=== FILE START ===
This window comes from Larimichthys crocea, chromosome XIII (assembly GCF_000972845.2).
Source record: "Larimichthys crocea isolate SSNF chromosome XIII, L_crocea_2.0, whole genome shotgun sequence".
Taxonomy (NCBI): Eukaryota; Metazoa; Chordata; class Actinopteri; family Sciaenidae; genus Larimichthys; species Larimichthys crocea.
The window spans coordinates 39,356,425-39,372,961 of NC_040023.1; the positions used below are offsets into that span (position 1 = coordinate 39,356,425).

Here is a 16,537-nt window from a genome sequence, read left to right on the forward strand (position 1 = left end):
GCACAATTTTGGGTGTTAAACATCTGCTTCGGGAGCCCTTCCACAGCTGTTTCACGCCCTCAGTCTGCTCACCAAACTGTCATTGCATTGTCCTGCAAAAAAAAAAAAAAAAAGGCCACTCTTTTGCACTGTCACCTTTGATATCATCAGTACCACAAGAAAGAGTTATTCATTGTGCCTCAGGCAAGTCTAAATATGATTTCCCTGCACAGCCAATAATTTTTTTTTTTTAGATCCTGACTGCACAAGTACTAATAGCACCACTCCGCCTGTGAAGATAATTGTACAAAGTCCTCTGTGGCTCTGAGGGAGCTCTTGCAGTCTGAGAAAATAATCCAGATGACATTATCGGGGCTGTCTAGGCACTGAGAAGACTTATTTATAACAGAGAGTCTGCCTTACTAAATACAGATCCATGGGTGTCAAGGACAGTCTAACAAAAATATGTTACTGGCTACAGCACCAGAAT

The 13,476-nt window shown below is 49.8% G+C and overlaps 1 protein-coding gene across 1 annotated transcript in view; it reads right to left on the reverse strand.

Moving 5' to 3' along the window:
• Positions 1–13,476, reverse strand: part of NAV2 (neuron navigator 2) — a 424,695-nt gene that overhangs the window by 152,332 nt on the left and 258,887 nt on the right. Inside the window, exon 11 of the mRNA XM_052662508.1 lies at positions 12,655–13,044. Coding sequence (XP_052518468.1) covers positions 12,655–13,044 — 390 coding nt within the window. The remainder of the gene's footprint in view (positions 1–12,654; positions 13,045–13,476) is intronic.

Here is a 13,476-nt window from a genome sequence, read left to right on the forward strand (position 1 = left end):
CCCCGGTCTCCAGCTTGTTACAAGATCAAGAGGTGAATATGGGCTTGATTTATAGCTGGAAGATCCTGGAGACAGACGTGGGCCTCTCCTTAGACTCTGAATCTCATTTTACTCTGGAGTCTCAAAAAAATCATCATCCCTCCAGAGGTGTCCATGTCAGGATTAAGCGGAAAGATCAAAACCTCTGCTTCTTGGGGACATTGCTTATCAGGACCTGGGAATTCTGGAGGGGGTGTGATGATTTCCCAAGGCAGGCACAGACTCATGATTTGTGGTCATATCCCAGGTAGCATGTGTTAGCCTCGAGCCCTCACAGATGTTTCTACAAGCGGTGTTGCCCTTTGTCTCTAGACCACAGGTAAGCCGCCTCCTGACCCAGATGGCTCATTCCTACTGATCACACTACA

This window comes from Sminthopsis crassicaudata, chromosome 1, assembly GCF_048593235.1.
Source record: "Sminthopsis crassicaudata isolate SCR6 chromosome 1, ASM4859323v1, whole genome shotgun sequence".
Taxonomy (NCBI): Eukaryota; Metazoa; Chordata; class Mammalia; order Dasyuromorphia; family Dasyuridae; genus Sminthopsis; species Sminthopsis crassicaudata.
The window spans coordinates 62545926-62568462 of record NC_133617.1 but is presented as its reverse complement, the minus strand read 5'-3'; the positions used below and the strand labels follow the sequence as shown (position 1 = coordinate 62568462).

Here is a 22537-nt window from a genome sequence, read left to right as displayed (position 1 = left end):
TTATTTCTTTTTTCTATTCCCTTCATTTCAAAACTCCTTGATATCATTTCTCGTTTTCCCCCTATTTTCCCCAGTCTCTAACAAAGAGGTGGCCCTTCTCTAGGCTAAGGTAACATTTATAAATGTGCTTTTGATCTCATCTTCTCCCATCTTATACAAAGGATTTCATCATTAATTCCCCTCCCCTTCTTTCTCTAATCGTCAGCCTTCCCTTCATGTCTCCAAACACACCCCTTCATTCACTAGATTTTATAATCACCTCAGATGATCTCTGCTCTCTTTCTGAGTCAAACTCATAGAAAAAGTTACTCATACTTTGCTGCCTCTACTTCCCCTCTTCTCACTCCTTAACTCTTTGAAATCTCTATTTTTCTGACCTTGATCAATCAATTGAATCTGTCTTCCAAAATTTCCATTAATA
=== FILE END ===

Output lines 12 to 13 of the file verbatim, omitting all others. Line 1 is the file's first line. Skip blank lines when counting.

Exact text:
This window comes from Sminthopsis crassicaudata, chromosome 1, assembly GCF_048593235.1.
Source record: "Sminthopsis crassicaudata isolate SCR6 chromosome 1, ASM4859323v1, whole genome shotgun sequence".